including test equipment. as well as the ability to recruit graduates from Loughborough University. system An award winning company tells Graham Pitcher how its focus on exploiting technology niches has paid dividends. by the mid 2000s.co. for 4G and 5G mobile network and related applications. as well as the Deloitte UK Fast 50 in 2012 and 2013. as well as LTE PHY/stack software. riding on the back of the boom in demand for digital signal processing in one form or another. a provider of LTE software solutions for mobile handsets and wireless infrastructure. Blue Wave was acquired by Motorola and. “We were aiming for a high quality product which could tune from 600MHz to 4GHz. He left to form CommAgility.” More recently. the company merged with US based Mizar to form Blue Wave Systems.” True to its roots. CommAgility has enjoyed success in developing embedded signal processing and RF modules. L oughborough Sound Images was one of the UK’s rising stars during the 1990s.newelectronics. CommAgility received a Queen’s Award for Enterprise 10 in Innovation in 2016.” Young said. But the dot com bubble burst. we have been taking combinations of hardware and software 12 July 2016 www. the company acquired German based MIMOon. Since then. “More recently. according to Edward Young. In the late 1990s. but also through strategic acquisitions. It has also featured in a 2015 list of the fastest growing technology companies. “It needed to be configurable and flexible. MIMOon has pioneered and promoted the use of software defined radio. “and we find the location good in terms of local contacts. not only through organic growth.” The company unveiled its first RF product in 2011.” Young asserted. We are also involved in wireless research. on top of a Queen’s Award for Enterprise in International Trade in 2013.Complex problems. CommAgility remains based in Loughborough. “We have focused on LTE and grown with it. Young said: “We have found a niche in wireless communications. Since being set up in 2006.” Young explained.uk . ‘things weren’t going well’. with ambitions to grow the combined entity significantly. “We manufacture in the UK.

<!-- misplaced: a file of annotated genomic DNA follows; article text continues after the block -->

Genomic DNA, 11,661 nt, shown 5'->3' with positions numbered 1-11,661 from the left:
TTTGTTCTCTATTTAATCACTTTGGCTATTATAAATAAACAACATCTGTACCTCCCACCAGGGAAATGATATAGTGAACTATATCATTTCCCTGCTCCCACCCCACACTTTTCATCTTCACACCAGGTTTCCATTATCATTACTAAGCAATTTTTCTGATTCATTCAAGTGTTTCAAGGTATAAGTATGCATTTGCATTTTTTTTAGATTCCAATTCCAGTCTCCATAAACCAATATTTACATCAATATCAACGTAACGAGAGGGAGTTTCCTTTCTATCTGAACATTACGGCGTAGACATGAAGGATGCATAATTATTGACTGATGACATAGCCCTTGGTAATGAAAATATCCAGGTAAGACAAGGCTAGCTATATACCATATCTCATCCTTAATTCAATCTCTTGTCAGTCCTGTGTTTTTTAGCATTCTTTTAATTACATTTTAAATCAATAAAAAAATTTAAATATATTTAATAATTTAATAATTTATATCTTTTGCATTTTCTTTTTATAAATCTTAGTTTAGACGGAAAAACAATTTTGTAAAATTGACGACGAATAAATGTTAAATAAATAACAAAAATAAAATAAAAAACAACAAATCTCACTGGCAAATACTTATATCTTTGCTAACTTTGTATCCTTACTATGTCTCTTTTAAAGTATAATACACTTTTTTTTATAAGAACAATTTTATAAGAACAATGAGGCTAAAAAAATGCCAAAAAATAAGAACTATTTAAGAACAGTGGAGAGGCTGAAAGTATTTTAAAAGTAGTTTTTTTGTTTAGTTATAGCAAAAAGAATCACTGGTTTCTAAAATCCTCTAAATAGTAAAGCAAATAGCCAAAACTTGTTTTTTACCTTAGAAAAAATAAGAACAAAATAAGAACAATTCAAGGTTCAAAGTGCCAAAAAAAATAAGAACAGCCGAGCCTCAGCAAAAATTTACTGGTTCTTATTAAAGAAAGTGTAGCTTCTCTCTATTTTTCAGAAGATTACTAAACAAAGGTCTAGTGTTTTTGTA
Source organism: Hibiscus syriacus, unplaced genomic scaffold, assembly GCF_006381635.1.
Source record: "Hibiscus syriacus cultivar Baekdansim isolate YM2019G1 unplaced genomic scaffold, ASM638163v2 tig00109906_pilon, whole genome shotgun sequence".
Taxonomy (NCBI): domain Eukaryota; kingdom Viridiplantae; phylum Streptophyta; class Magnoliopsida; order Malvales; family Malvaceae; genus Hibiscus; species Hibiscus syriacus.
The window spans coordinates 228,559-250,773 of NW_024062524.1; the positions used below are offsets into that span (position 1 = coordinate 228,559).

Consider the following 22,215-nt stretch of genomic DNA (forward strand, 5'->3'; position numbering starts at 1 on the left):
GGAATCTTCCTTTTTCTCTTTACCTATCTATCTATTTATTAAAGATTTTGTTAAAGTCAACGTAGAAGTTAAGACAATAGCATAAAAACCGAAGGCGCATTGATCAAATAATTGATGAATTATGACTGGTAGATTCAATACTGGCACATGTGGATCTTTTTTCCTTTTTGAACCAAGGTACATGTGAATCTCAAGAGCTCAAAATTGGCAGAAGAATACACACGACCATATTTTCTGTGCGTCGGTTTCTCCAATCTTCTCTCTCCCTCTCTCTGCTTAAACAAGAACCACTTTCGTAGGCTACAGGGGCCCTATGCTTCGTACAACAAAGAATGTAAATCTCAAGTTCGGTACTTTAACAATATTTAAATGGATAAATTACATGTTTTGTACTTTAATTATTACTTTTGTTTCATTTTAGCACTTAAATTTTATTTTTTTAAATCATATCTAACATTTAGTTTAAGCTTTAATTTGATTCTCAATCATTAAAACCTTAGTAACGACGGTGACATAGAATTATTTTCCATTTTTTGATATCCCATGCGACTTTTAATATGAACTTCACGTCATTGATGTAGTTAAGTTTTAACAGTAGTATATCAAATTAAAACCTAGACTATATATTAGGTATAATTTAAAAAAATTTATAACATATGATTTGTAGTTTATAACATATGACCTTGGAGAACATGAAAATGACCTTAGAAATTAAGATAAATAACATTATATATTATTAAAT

we need to prove our worth. “you need both. people are happy to interact with us. 11 . Our technology development is guided by the markets we think we can compete in. it was good to be recognised for our technology. With the second award.” Young says the award brought in good customers. because it’s a technical field. “We got our first one three years ago for our export achievement.” This work has seen the company recognised in the Queen’s Awards. he said. “We’re a technology company. “For example. He holds a Masters and first class Honours degree in Electrical and Information Sciences from Cambridge University. air to ground communications.uk 12 July 2016 seeing larger companies wanting to move to LTE. satellite communications and surveillance. we saw customers trying to do the kind of products we offered – and it took them a long time. Our technology development is guided by the markets we think we can compete in.INTERVIEW EDWARD YOUNG “We’re a technology company. we have far more systems and software expertise.” Edward Young into new areas. the company has looked to use more DSP cores. Prior to cofounding CommAgility in 2006. in general.” he said. he served in a range of marketing.” solutions LTE development. in the areas of telecomms. Edward Young Edward Young is managing and sales director of CommAgility. customers would program the hardware we developed. digital signal processing and image processing. while we were doing good technology.” he continued. “Our IP experience in both hardware and software is allowing us to get involved in complex projects where LTE is being modified.” Young concluded. it’s classic outsourcing. However. sales and engineering roles at Motorola. We’re having to work hard to keep up to date in those areas we want to do business in. “Everything can be done in a single chip.newelectronics. “because we bring expertise in IP. But. including wireless test.” So how has the wireless industry changed since the days of LSI and Blue Wave? “In those days. “Now.” One industry trend of which CommAgility and similar companies have been able to take advantage is the decline in expertise across industry. “We could show commercial success and technical innovation. but which don’t have the knowledge in house. “When we were hardware only. in surveillance. but we’re exploiting niches.” One example provided by Young is an application where standards need to be customised. Customers today depend on us far more than in the past. but some more complex applications will need multichip. you might want a lot of parallel small channels and to listen to the base station and mobile sides. “but that’s not the case and we have to get around that.” Young stressed. “This might make the hardware look easy.co. It reflected the fact that we work in a global market and. is moving ahead rapidly.” One thing which Young says CommAgility is not interested is competing with the likes of Ericsson.” How hard is it for CommAgility to work in a global market? “It varies. “There are already companies out there with Release 10 based products. Loughborough Sound Images and Lucas Industries. “Our approach gives customers a time to market advantage.” CommAgility has always based its hardware on a combination of FPGA and DSP. We address such areas as taking LTE technology into test equipment and do some work in the small cell market. “While two to three years ago. We are www. we provided hardware with low level software. but there’s a lot of talk about LTE and IoT narrowband communications – Release 12 and 13. for example. even multiboard. it was good to win one for export. an award winning developer of embedded signal processing and RF modules and LTE PHY/stack software for 4G and 5G mobile network and related applications. for example. which allows us to get involved in testing of complete systems. “Our advantage is that we specialise in particular technologies. We’re offering them a reduction in the investment needed. as well as more ARM cores and more accelerators.” More recently. we are now providing technology for specialised applications.” Young admitted. but we’re exploiting niches. But. so they work with companies like CommAgility.” he said. so people looking for that technology will find us. “If you want a good system. We address such areas as taking LTE technology into test equipment and do some work in the small cell market. what used to take multiple chips has been condensed into one chip.” he added. solutions.